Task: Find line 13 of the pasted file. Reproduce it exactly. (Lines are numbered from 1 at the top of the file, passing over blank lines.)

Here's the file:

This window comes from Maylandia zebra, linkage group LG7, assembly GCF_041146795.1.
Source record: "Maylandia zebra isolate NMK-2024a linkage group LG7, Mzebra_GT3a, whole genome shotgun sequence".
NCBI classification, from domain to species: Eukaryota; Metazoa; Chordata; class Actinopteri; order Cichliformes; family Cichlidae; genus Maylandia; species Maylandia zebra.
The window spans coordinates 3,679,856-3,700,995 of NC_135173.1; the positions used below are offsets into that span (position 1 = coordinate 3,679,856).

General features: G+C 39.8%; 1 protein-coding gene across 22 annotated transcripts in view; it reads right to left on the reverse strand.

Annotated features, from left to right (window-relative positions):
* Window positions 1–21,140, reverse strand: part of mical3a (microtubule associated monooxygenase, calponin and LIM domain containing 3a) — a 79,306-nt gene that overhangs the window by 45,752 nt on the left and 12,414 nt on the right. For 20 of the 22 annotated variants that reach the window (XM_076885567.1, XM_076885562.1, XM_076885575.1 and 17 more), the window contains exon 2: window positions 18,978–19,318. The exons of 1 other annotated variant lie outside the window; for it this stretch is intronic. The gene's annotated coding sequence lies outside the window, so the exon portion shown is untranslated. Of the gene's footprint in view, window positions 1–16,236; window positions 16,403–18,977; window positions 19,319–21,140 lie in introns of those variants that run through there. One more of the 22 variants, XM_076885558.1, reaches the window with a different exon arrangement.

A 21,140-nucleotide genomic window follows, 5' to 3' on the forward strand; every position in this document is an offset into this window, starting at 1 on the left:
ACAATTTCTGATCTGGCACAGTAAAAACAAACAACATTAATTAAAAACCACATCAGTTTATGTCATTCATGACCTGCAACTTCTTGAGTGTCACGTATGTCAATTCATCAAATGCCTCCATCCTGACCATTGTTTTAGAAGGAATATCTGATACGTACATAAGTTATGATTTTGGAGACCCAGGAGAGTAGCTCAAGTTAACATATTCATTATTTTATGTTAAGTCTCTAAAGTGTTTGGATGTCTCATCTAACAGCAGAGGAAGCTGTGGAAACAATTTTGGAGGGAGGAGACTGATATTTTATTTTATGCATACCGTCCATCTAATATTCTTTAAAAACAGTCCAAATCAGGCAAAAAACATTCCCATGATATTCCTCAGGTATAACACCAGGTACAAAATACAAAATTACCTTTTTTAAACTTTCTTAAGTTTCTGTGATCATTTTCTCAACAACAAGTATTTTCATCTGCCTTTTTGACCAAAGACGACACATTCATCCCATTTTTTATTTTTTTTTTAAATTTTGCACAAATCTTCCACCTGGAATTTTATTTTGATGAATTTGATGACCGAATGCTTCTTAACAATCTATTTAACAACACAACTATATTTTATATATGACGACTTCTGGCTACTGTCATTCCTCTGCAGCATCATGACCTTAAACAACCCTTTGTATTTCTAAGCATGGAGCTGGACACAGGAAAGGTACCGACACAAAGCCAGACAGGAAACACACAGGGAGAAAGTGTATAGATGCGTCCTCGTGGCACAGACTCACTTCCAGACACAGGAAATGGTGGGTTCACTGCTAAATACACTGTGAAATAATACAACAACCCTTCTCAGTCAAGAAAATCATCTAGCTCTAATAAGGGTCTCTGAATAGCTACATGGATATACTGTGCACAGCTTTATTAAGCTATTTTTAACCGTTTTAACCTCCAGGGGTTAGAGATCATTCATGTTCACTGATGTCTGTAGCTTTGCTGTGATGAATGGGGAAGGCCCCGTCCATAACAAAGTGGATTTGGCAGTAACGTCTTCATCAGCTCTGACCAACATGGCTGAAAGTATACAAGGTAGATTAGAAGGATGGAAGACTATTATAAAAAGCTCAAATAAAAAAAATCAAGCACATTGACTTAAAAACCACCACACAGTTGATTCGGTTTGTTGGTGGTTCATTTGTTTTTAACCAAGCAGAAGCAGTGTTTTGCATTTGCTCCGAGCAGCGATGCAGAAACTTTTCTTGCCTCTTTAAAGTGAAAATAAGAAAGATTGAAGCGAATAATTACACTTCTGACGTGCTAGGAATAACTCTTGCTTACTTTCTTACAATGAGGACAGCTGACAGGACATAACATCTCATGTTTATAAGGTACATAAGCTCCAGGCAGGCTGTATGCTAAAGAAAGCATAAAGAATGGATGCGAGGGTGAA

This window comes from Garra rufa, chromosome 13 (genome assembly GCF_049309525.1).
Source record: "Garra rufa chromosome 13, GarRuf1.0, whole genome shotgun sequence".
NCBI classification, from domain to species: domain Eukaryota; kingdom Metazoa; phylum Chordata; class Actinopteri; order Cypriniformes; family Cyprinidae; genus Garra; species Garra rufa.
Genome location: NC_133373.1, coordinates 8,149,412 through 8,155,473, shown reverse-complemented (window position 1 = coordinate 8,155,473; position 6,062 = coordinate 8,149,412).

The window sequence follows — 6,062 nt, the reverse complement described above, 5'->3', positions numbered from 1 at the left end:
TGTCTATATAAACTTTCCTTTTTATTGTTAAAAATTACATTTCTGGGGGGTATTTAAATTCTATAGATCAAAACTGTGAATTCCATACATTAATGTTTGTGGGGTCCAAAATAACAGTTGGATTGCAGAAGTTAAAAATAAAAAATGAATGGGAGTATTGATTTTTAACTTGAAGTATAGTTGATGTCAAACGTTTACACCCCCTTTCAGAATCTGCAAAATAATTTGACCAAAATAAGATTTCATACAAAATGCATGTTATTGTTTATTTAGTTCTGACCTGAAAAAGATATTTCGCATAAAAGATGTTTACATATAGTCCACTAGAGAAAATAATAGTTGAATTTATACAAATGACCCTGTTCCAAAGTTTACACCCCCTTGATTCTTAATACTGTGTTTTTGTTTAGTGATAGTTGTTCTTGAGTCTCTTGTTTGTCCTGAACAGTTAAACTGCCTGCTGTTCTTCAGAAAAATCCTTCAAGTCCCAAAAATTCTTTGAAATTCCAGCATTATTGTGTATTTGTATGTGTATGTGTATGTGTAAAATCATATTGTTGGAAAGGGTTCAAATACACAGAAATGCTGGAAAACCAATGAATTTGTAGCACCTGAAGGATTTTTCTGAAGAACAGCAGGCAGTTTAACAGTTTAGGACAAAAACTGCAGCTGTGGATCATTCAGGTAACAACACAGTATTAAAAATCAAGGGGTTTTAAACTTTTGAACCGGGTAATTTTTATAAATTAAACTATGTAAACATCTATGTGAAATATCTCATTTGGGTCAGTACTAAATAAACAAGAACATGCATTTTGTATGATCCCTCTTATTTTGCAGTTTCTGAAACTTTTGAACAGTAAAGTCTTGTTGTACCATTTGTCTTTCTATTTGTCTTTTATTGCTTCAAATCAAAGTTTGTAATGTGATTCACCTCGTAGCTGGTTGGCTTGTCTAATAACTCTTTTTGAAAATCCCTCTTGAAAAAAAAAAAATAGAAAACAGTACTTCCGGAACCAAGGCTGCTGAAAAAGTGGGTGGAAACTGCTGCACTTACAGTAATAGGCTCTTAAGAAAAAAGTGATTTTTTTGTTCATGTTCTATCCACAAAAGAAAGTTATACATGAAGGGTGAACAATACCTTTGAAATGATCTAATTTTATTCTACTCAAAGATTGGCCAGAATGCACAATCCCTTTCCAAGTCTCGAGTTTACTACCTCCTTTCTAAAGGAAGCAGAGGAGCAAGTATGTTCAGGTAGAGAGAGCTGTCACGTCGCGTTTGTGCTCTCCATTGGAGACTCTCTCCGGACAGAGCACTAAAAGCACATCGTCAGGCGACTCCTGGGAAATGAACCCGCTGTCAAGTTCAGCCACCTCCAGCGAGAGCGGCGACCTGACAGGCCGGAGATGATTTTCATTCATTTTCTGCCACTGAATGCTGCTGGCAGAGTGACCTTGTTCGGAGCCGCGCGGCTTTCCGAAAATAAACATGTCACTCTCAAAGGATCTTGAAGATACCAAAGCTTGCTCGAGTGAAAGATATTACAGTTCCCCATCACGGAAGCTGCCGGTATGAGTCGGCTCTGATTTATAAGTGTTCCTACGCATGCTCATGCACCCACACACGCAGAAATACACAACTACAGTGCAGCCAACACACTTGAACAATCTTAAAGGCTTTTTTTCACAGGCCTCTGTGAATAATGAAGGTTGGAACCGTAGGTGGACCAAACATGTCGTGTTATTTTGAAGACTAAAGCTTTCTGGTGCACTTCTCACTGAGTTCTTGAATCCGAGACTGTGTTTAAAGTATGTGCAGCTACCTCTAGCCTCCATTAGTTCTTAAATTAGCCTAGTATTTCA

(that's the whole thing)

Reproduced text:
Genome location: NC_133373.1, coordinates 8,149,412 through 8,155,473, shown reverse-complemented (window position 1 = coordinate 8,155,473; position 6,062 = coordinate 8,149,412).